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There are two classifications of spacing equations which will be discussed here. Some equations estimate the proximity of the paste to the voids, and others estimate the proximity of the voids to one another. Although this may seem a subtle distinction, it will be shown that the mathematical relationships that characterize these concepts have different behaviors.

Also,
any reasonable concept of "spacing" should address the fact that there
must exist a distribution of distances which characterize the
spacing.
Clearly, some regions of the paste are closer to an air void
than other regions, and some voids have nearer neighbors than others. This
characteristic can be represented by a distribution of distances,
as depicted in Fig. 1 for a distance *s*.
In this figure, the probability density function (PDF) is a normalized function
with unit area under its curve. This function represents the fraction
of spacings found in the interval *[s,s+ds]* for some
differential element *ds*. The associated cumulative distribution function
(CDF) is the integral of the PDF. This function increases monotonically from
zero to unity and represents the fraction of spacings less than *s*.

**Figure 1:** An idealized representation of a spacing cumulative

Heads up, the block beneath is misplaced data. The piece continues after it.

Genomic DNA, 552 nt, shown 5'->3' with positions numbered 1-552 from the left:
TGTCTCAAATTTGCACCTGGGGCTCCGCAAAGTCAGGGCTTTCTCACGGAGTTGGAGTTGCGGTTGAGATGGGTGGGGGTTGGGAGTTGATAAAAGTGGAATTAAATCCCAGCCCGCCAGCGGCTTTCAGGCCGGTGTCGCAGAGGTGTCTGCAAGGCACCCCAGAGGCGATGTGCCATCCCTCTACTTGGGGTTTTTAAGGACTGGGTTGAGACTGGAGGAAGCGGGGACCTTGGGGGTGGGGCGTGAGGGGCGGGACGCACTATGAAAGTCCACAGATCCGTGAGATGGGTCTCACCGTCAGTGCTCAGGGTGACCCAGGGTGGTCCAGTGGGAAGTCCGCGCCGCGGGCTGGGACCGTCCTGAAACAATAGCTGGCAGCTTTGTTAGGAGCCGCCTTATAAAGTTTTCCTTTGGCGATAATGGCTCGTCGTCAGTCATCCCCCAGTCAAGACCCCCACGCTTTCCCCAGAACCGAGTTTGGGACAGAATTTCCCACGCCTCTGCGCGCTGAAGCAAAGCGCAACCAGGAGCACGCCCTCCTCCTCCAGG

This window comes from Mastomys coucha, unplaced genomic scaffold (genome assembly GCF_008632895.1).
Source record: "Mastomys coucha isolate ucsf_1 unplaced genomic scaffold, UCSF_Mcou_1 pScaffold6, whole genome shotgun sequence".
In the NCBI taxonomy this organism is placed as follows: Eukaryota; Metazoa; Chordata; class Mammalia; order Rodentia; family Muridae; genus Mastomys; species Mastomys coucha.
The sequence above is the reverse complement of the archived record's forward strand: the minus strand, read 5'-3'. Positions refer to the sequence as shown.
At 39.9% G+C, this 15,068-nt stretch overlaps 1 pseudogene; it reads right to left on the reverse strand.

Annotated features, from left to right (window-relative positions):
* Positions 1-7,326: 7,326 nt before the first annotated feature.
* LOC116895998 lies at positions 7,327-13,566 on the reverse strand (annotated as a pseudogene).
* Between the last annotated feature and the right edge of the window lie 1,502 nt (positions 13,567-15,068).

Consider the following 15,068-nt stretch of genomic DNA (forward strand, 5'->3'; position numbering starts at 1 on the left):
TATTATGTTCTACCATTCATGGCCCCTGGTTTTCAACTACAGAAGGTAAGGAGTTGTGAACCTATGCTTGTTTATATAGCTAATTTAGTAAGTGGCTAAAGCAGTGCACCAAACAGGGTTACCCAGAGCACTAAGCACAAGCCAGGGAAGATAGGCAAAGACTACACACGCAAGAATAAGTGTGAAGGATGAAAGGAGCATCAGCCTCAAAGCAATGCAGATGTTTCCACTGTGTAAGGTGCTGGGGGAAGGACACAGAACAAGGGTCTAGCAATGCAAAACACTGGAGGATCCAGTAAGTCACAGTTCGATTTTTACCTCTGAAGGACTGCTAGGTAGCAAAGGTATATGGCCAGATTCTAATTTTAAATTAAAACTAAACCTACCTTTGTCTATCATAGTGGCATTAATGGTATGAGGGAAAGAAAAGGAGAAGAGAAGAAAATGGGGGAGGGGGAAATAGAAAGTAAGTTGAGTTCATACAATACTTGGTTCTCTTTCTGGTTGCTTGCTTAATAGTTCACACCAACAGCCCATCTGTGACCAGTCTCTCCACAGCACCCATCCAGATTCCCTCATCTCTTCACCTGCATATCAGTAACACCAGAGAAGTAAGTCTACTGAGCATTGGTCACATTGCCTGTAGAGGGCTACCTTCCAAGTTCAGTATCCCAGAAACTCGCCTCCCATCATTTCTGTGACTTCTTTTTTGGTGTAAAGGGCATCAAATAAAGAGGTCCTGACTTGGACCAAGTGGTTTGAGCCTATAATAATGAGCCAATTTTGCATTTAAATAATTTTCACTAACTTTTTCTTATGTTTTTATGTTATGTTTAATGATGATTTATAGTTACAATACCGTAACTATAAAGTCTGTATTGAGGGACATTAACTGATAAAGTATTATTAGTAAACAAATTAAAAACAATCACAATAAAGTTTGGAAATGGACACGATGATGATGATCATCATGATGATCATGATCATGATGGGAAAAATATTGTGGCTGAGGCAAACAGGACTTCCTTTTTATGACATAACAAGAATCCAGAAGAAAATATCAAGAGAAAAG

distribution function (CDF) and the associated probability density
function (PDF) for some distance *s*. The dashed lines demonstrate how
to determine the 50 * th* and the 95 * th*
percentiles from CDF data.

An illustration of using the CDF is also shown in Fig. 1.
Two horizontal dashed lines intercept the ordinate axis at the 50 * th*
and 95 * th* percentiles. These lines intercept the CDF at **s** values of
1.95 and 3.1, respectively; 50 % of the spacings are less
than 1.95, and 95 % are less than 3.1.
In theory, the CDF only asymptotes to unity, and to capture all of the
spacings, *s* must increase to infinity. In practice, however, the quantity
*s* can only increase to the size of the
system. Therefore, the concept of a maximum spacing is an ill-defined
quantity.
In this experiment,
the 50 * th* and the 95 * th* percentiles of the spacing
distributions will be used
to characterize both the measured and the estimated values since these
percentiles are intuitive to one's concept of spacing and protected
paste.